“I’ll have the sauteed salmon with dill butter.” Madeline folded up her menu and passed it to the waitress.
“Alrighty, that comes with a soup or salad. Which one can I get you, hon?”
“Hmmm, I’m not sure. We’ve never been here before. What do you recommend?”
“Oh, I always recommend the soup. The soup is good! It’s honestly my favorite thing on the menu.”
“Wow, high praise! It’s decided, then.”
“Excellent choice, ma’am. You won’t be disappointed.” The waitress shifted her focus to Harold, who was still grimacing at the entrees section. “And you, hon?”
“Gimmie a minute. Still trying to figure out what I want.”
“The chicken cordon bleu is really good.”
Harold glanced up from his menu. “Don’t do chicken. Trying to decide between the porterhouse or the New York Strip.”
“Oh. Well, the gentleman at the next table ordered the porterhouse and said it was excellent.” The server grinned widely.
“Eh, fine. I’ll take that, medium rare, with a garden salad.”
The server’s smile retreated as she stared blankly at Harold. She cleared her throat. “Actually, as I was telling your date a second ago, I think that the soup is the better choice.”
“I appreciate the input, miss, but I like a salad with my steak.” Harold held out the menu.
“But… but sir… the… the soup is good. It… it is an excellent choice and I highly recommend it.” She ignored the menu that Harold was now frantically waving in her direction.
The man with the porterhouse leaned over toward Harold and Madeline’s table. “I’ve gotta agree with lady, the soup is just out of this world. It goes great with a thick, juicy steak.”
“See, what did I tell you? The soup is good!” The waitress tried to sound playful.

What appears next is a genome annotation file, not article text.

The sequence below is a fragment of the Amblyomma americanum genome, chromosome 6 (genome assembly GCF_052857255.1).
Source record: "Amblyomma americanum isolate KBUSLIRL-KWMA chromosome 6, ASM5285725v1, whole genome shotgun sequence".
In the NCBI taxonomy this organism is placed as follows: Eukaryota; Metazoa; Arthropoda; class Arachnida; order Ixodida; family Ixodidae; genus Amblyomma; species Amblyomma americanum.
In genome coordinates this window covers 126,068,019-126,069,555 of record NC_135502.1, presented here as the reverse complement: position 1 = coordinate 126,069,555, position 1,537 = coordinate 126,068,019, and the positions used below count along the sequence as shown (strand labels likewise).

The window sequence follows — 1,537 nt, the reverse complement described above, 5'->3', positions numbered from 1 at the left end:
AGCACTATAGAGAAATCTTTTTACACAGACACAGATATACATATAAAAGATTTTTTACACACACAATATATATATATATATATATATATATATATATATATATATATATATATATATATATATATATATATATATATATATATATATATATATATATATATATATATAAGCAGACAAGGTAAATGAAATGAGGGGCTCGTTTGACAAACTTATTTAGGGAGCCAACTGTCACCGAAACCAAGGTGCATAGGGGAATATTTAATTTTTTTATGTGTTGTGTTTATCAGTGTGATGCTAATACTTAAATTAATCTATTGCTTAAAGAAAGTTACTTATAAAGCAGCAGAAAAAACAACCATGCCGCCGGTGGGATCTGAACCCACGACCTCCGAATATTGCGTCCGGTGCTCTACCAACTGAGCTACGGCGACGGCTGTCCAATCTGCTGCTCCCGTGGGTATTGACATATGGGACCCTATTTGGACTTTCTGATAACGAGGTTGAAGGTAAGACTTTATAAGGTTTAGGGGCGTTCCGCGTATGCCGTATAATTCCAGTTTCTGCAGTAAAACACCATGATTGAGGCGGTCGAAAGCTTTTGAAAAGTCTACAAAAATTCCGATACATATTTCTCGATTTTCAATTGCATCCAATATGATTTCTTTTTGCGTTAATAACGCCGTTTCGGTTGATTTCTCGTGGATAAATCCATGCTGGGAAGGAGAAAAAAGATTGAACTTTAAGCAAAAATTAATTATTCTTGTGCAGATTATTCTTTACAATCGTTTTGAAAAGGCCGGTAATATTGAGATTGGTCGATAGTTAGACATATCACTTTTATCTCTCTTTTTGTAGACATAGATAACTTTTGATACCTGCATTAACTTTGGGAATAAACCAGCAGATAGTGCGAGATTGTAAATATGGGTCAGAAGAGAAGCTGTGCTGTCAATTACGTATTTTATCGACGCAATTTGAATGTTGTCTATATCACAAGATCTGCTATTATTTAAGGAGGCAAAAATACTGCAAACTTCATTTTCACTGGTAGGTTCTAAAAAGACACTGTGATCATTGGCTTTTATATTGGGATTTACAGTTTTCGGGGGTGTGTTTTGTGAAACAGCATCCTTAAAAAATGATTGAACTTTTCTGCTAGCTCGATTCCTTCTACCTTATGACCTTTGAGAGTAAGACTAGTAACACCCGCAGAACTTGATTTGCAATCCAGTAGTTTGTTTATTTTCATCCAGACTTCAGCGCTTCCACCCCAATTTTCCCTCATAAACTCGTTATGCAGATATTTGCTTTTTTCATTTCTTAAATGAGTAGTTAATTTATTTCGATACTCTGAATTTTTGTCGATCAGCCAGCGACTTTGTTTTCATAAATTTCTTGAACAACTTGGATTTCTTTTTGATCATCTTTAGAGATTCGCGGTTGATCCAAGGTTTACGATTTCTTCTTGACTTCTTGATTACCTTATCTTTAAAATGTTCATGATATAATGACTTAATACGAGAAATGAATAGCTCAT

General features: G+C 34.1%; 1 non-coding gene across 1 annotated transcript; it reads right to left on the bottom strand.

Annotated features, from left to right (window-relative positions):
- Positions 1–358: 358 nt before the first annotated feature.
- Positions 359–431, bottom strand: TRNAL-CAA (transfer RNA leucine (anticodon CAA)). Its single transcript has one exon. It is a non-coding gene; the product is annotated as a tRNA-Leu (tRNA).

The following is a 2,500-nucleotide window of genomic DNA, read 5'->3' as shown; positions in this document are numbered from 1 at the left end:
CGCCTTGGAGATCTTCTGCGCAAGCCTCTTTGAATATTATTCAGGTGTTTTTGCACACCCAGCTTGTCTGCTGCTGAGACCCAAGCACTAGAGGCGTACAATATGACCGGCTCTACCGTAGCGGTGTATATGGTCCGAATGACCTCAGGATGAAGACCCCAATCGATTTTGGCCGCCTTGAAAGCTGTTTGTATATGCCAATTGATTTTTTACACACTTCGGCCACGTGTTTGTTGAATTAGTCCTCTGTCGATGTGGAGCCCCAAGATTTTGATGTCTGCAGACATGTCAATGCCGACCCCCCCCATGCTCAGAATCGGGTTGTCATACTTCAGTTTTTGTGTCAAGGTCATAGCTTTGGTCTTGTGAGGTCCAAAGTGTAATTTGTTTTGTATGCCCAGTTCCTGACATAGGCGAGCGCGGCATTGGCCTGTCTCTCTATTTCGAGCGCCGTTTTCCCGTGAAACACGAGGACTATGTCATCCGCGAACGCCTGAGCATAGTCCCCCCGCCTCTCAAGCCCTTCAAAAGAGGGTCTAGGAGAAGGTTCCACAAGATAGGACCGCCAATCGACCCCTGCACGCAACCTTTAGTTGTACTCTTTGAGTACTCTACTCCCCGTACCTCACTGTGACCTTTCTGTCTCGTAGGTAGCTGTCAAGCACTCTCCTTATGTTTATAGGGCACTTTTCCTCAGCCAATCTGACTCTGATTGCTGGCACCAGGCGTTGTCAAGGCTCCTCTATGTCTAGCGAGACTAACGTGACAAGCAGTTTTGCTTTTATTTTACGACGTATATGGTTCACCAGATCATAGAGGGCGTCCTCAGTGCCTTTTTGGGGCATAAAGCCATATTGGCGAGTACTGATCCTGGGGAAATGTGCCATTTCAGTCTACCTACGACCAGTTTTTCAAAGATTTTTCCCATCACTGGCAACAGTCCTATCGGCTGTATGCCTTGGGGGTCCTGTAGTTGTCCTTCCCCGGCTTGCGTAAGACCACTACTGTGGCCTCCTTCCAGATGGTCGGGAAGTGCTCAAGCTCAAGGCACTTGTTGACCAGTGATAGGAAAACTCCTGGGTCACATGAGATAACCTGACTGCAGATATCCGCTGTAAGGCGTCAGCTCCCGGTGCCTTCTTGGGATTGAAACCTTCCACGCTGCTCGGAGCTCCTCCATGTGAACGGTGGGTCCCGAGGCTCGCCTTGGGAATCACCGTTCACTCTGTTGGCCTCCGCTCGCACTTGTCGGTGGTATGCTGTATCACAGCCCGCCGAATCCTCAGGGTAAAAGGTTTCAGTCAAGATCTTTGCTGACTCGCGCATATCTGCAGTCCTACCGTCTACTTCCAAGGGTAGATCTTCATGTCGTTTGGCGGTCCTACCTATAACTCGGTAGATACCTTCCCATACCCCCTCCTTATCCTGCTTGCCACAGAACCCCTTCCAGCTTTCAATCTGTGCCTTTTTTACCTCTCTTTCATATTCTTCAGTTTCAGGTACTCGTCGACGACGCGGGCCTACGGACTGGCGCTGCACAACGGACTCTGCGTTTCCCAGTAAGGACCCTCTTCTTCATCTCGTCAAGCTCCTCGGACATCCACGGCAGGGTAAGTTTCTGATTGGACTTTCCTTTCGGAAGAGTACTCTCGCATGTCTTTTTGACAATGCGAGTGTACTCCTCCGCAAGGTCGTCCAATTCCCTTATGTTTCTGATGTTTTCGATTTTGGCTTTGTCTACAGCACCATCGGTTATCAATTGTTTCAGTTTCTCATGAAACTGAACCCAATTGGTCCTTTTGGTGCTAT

“Why don’t you just try the soup, Harold?” Madeline said hastily, shielding herself from the glances of the other patrons.
“God damn it!” Harold slammed his fist onto the table. “If I wanted to try the damn soup I’d try the damn soup, but I want a salad with my steak!”
A man in a finely pressed dress shirt and overalls adorned with a rainbow of gaudy pins walked up to Harold. “I’m the manager. Is there a problem here, sir?”
“You bet your ass there’s a problem!” Blooms of pink spread across Harold’s scouring face. “I’m just trying to order my dinner and my waitress here refuses to let me order a salad with my steak like I always do!”
“Ah, I see. That definitely is a problem, sir.” The manager looked over to the waitress. “Did you tell him how delicious the soup was?”
“Of course, sir! I poured my heart and soul into my recommendation and he still refuses to try the soup.”
“Yes, that is unfortunate.” The manager looked back to Harold. “I can assure you, sir, the soup is quite good. You really should step out of your comfort zone.”
“That’s it. Madeline, grab your coat, we’re leaving.”
Harold stood up from the booth and started walking toward the door, but he felt a hand on his shoulder.
“Harold,” Madeline said, calmly, “we really should try the soup. Soup is good.”
“Yes, Harold,” the waitress joined in, “just give it a chance. All you need is one little taste and then you’ll realize that soup is good.”
“Soup is good, Harold,” droned the manager.
“Yes. Soup is good,” the man with the porterhouse stood up from his seat and walked toward Harold.
“Soup is good. Soup is good.” The whole restaurant joined together in a monotone chorus. The manager and the waitress held him by the arms and forced him to the floor. Harold struggled to free himself, but their grip was inhuman. A wall of chanting faces surrounded him, each one lifeless and foreign, even his Madeline. One of them, a man dressed in a white chef coat, stepped forward, cradling a small porcelain mug in his palms.
“No! No, I don’t want your damn dirty soup! Leave me alone! get away!”
Madeline stepped forward and cradled Harold’s cheek in her right hand. “Quiet, Harold. It will all be over soon.” She placed her left hand on Harold’s chin and forced his mouth open, her nails digging into the flesh on his face. The chef placed the cup of soup to Harold’s lips and poured it in. Harold imbibed the warm, viscous liquid until the mug was empty. He snatched the cup from the chef’s hands and proceeded to lick it clean like a starving dog. He looked up meekly at the ring of people surrounding him and wiped his gunk-caked mouth with the sleeve of his coat.
“Yes… I see now what all the fuss was about. Soup… soup is good.”